Cervical epidural steroid injection is a minimally invasive procedure that decreases the pain primarily in the neck, arm, back and leg area through injecting anesthetic and steroid into the epidural space to reduce inflammation. The procedure relieves inflammation in the spinal nerves due to spinal stenosis or disc herniation by flushing away the proteins in the spinal nerves that causes the swelling.
The cervical epidural steroid injection includes both corticosteroid (e.g., triamcinolone, methylprednisolone, dexamethasone) and an anesthetic numbing agent with the guidance of fluoroscopy to make sure the needle is injected in the right direction. The injection is delivered into the area of the spine between the bony vertebra and the protective dural sac surrounding the spinal nerve.
Who Should Not Receive Cervical Epidural Steroid Injection?
The cervical epidural injection procedure should not be performed on patients with infection or with bleeding problems. Side effects may cause temporary elevation in blood sugar levels for diabetic patients, blood pressure and eye pressure for those with glaucoma.
Pregnant women, should notify the physician before undergoing treatment. Fluoroscopy x-rays may be harmful to the baby.
Anesthetic is first injected to the area to numb and lessen the discomfort through the whole procedure. Next is the insertion of the needle to the area closest to the painful nerve with the aid of x-ray fluoroscopy, this enables the physician to ensure that the needle is in the desired location. Discomfort occurs during the procedure but patients reported feeling pressure than pain.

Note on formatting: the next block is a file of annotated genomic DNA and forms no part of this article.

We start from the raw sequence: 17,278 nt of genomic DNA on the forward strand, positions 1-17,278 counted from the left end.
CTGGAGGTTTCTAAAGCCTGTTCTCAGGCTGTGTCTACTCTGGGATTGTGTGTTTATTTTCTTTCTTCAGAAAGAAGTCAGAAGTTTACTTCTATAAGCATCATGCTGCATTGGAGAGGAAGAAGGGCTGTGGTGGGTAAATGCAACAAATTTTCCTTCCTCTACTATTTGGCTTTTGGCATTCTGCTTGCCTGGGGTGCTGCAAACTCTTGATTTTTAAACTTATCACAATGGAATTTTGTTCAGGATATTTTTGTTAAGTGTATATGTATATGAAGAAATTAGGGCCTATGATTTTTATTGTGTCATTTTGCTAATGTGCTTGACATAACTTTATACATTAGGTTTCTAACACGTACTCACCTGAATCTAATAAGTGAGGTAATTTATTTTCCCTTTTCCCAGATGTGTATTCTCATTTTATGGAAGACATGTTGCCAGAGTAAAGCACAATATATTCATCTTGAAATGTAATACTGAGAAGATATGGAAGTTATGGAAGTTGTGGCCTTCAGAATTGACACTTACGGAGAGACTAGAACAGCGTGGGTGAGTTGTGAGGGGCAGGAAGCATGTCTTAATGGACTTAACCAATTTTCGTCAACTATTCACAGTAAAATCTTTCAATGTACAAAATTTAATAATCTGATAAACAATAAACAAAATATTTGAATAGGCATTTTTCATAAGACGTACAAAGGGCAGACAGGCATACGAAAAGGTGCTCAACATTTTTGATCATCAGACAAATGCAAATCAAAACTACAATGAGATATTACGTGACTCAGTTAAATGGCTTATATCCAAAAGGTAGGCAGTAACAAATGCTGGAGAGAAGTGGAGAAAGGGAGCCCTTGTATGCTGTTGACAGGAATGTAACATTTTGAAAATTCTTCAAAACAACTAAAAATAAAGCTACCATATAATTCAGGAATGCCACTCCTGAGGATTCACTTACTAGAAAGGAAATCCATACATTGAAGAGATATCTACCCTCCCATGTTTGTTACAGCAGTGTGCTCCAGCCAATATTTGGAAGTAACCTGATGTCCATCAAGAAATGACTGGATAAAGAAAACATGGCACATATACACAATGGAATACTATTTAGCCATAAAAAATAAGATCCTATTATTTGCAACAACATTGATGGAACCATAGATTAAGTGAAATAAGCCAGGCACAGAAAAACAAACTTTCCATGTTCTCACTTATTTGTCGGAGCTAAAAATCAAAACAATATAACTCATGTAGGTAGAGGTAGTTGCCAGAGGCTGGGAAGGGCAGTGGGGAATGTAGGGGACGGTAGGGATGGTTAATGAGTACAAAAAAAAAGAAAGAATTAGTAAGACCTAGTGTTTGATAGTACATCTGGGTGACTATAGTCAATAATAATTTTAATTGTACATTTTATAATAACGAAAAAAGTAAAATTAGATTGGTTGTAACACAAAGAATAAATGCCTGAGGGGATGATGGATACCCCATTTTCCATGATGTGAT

The procedure usually last 15-45 minutes, followed by a recovery period. If the patient happens to have rods or screws from a previous surgery, the doctor will decide which step to take in order to produce the best result.
Patients are monitored for a short time but can usually can walk around right after the pain management medication. In rare cases, temporary leg weakness or numbness can occur; hence someone should accompany the patient and drive him/her home.
After the corticosteroid starts to take effect and the numbing medication wears off, patient may experience soreness in the injected area. Taking mild analgesic can relieve the discomfort. But if the symptoms persist after a couple of days, it is advised to record the levels of discomfort and report to the treating physician or pain management doctor for him to assess and address the concern.
Depending on the amount of inflammation, relief from pain can last from months, years, or even permanently given the addition of physical therapy and an excellent exercise program.
If you are looking for a cervical spine specialist in NJ, Dr. Ronak Patel can help you relieve the pain. For inquiries and more information about our cervical ESI treatment, contact our clinic today or schedule your appointment at (609) 269-4451.